Hear What’s Likely the Only Known Recording of Frida Kahlo’s Voice (1954)

Per­haps no artist in mod­ern his­to­ry, save Andy Warhol, has been so well doc­u­ment­ed, and self-doc­u­ment­ed, as Fri­da Kahlo, or has used doc­u­men­tary meth­ods, sur­re­al­ist and oth­er­wise, to so unflinch­ing­ly con­front ideas about dis­abil­i­ty, gen­der, sex­u­al­i­ty, nation­al iden­ti­ty, and rela­tion­ships. These qual­i­ties make her the per­fect celebri­ty artist for our times, but unlike the aver­age 21st cen­tu­ry star mak­ing art out of self-pre­sen­ta­tion, Kahlo’s voice has nev­er been heard, though she lived in a time almost as sat­u­rat­ed with mass media—of the radio, TV, and film variety—as our own.

That is, per­haps, until now, with the unearthing of what the Nation­al Sound Library of Mex­i­co believes to be a record­ing of her voice, “tak­en from a pilot episode of 1955 radio show El Bachiller [“The Bach­e­lor”],” writes Steph Har­mon at The Guardian. The show “aired after her death in 1954,” like­ly the fol­low­ing year. Though the pro­gram does not intro­duce her by name, the pre­sen­ter does refer to her as recent­ly deceased, and she does read an essay about her hus­band Diego Rivera, which hap­pens to be writ­ten by Fri­da Kahlo. The case seems fair­ly con­clu­sive.

Pre­vi­ous­ly the lit­tle evi­dence of what she sound­ed like came from writ­ten descrip­tions, such as French pho­tog­ra­ph­er Gisèle Freund’s char­ac­ter­i­za­tion of her voice as “melo­di­ous and warm.” Hear for your­self what is very like­ly the record­ed voice of Fri­da Kahlo in the audio above. In her typ­i­cal­ly florid yet unspar­ing style she paints a ver­bal por­trait of Rivera full of unflat­ter­ing phys­i­cal detail and lay­ers of emo­tion and admi­ra­tion. In one Eng­lish trans­la­tion, she calls him “a huge, immense child, with a friend­ly face and a sad gaze.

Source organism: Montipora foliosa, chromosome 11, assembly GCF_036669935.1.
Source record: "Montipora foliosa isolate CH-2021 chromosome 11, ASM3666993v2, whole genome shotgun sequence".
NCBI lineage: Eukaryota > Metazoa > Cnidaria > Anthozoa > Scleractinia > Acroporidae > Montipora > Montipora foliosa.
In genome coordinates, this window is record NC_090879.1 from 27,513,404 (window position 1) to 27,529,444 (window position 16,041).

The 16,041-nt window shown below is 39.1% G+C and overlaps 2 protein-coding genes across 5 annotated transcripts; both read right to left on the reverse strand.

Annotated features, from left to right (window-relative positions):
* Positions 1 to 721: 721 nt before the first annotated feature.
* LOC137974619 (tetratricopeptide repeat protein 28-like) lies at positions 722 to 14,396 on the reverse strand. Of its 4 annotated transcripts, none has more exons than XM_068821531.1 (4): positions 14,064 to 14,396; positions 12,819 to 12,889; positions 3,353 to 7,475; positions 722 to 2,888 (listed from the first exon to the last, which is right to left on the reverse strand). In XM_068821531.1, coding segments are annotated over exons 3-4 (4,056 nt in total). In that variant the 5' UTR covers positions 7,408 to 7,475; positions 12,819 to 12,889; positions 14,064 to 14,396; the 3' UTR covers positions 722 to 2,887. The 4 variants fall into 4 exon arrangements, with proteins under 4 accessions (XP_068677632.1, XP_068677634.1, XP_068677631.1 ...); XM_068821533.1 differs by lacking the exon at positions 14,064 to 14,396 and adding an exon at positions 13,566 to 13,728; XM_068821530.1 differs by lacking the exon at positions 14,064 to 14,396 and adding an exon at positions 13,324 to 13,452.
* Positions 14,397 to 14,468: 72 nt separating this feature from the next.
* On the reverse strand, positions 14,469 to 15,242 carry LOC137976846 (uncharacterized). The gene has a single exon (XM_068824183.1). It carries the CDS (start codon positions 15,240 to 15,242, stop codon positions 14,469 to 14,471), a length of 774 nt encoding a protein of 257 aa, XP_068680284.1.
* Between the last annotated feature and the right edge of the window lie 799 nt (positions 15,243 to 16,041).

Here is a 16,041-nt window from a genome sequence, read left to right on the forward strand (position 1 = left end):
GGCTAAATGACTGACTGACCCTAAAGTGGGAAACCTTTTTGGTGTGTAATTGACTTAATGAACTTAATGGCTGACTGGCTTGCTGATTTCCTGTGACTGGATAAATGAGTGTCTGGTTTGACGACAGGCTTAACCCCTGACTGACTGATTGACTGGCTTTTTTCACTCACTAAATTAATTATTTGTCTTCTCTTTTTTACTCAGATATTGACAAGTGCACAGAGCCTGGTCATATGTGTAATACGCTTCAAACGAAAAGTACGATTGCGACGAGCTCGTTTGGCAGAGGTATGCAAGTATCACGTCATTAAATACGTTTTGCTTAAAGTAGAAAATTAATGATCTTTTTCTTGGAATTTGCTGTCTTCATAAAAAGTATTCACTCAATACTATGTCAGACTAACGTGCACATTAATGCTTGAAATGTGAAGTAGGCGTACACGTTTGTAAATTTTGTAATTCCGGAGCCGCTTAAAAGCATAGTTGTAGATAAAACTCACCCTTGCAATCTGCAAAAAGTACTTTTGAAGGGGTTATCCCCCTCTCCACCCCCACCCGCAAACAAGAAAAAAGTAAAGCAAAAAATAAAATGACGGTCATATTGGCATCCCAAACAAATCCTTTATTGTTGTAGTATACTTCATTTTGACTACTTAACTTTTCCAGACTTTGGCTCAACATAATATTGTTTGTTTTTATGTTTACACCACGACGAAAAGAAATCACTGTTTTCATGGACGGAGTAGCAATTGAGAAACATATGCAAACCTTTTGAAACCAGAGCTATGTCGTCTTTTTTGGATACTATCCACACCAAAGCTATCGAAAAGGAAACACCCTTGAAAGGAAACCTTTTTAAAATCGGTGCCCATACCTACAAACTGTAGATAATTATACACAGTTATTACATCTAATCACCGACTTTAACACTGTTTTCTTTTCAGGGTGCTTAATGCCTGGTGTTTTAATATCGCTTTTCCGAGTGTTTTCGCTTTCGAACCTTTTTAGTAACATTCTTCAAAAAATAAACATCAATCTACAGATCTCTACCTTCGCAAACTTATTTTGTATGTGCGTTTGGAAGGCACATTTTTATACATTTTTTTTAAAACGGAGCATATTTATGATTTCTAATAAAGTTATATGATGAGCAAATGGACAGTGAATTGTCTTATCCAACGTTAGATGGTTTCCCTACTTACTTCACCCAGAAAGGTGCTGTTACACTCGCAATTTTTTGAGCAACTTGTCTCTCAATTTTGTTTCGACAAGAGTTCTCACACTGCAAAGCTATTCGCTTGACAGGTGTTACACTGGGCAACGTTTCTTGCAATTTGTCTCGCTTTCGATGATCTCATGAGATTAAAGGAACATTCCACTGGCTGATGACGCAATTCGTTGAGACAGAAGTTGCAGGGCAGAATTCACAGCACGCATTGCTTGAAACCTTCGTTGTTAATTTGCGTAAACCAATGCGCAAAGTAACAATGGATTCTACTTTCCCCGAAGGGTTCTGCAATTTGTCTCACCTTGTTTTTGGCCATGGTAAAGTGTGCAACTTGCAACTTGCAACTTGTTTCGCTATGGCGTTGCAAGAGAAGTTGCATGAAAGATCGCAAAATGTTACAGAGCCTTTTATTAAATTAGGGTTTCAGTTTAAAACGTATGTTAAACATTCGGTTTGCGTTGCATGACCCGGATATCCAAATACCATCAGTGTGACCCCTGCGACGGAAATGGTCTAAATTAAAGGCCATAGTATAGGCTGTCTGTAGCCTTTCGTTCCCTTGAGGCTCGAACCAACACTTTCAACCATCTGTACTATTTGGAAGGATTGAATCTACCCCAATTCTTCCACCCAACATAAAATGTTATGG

River­a’s “high, dark, extreme­ly intel­li­gent and big eyes rarely hold still. They almost pop out of their sock­ets because of their swollen and pro­tu­ber­ant eyelids—like a toad’s.” His huge eyes seem “built espe­cial­ly for a painter of spaces and crowds.” The Mex­i­can mural­ist, she says is like “an inscrutable mon­ster.” These are the words of a writer, we must remem­ber, who was pas­sion­ate­ly in love with her sub­ject, but who did not pre­tend to ignore his phys­i­cal odd­i­ties. As she had prac­ticed lov­ing her­self, she loved and admired Rivera because of his unique appear­ance, not in spite of it.

Researchers are mak­ing con­tin­u­ing efforts to ver­i­fy that the voice on the recod­ing is Kahlo and search­ing through about 1,300 oth­er episodes of the show, record­ed for Tele­visa Radio, to find out if there are any more record­ings of her. Giv­en Frida’s flam­boy­ant per­sona and minor art star­dom in her life­time, it’s hard to imag­ine we won’t hear more of her, if this is in fact her, as oth­er archives reveal their secrets.

Relat­ed Con­tent:

Fri­da Kahlo’s Pas­sion­ate Love Let­ters to Diego Rivera

Dis­cov­er Fri­da Kahlo’s Wild­ly-Illus­trat­ed Diary: It Chron­i­cled the Last 10 Years of Her Life, and Then Got Locked Away for Decades

A Brief Ani­mat­ed Intro­duc­tion to the Life and Work of Fri­da Kahlo

Josh Jones is a writer and musi­cian based in Durham, NC. Fol­low him at @jdmagness

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